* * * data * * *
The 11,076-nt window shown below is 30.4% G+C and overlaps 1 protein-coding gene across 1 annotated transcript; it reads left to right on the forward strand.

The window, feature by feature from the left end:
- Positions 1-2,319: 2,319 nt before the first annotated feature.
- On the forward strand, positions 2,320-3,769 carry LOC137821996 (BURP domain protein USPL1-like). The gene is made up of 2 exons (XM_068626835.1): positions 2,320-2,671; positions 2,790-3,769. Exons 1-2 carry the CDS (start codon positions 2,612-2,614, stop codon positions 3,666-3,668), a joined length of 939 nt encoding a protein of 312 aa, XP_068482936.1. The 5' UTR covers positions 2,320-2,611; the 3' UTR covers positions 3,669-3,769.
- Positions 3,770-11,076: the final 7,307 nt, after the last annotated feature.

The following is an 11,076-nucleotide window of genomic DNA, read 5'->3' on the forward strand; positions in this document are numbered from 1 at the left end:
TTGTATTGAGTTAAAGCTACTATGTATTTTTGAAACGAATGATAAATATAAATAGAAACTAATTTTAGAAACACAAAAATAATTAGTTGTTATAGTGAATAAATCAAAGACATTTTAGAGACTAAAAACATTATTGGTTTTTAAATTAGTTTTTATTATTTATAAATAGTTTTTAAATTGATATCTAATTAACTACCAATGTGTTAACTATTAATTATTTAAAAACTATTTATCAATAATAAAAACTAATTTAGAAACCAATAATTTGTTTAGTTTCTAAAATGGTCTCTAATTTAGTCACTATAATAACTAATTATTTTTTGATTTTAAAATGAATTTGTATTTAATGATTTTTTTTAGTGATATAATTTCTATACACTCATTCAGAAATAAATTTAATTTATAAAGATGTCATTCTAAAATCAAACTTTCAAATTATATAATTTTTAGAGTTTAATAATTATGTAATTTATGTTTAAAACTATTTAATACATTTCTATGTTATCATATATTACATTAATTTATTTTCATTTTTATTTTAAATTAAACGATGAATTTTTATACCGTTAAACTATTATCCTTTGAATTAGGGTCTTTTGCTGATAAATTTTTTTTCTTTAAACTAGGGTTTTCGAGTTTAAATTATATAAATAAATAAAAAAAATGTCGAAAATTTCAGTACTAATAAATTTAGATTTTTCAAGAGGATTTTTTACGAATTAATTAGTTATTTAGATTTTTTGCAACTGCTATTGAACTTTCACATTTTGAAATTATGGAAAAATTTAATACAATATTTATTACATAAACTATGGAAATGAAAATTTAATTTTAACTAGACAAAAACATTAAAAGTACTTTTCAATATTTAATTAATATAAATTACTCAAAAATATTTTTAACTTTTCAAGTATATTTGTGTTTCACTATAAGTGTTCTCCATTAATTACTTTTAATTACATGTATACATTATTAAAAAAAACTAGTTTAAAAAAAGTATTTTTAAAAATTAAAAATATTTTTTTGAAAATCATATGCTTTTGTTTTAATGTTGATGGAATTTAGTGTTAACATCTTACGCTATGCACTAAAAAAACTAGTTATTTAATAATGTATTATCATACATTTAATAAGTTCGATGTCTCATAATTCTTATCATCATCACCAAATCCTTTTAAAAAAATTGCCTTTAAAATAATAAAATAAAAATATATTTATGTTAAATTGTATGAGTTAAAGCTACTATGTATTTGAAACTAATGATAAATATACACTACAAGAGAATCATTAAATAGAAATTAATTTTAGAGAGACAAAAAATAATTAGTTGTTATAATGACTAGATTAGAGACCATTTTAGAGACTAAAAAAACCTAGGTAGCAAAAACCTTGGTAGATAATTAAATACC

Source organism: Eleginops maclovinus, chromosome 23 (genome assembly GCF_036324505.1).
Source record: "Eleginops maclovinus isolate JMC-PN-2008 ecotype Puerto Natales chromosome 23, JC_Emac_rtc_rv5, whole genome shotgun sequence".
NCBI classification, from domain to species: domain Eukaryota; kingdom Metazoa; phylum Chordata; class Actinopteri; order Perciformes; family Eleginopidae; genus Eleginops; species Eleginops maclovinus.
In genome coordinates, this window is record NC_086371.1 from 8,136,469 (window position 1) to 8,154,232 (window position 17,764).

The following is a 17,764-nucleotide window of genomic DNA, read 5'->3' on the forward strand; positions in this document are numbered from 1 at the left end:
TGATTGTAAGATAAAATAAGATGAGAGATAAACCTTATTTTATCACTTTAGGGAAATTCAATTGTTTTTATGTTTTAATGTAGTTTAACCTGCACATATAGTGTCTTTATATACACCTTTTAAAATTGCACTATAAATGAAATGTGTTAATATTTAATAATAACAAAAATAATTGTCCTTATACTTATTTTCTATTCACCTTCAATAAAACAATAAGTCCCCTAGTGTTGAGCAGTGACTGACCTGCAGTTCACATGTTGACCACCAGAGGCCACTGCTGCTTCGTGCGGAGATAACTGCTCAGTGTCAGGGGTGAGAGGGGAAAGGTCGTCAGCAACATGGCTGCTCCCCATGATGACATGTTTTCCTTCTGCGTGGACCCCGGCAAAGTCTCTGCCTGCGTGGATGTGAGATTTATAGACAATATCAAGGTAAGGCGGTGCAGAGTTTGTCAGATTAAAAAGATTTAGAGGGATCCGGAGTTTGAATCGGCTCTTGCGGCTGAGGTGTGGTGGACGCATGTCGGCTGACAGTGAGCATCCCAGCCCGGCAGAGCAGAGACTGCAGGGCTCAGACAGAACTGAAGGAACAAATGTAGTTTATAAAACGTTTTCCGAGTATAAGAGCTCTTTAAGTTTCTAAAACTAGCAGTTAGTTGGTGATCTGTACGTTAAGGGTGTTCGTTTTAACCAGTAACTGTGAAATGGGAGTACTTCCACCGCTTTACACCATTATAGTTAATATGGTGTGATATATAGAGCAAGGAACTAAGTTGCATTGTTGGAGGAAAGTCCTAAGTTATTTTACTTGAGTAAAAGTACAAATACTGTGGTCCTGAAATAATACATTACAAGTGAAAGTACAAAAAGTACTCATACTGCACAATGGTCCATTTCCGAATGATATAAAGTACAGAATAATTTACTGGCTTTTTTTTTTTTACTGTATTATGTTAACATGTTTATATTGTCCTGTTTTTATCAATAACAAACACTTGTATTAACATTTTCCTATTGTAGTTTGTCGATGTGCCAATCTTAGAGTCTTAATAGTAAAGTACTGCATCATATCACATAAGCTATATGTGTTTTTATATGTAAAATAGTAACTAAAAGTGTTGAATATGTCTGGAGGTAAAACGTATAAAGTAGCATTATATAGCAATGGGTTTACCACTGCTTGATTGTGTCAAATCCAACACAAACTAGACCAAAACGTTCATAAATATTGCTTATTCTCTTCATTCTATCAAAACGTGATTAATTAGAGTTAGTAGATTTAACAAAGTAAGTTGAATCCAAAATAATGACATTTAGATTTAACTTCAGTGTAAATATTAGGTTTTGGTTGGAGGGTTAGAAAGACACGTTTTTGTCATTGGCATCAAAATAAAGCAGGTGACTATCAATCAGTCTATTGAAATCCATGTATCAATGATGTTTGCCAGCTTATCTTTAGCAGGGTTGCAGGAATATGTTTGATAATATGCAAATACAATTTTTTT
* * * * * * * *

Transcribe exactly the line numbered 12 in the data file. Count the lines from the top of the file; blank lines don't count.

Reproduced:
The following is a 17,764-nucleotide window of genomic DNA, read 5'->3' on the forward strand; positions in this document are numbered from 1 at the left end: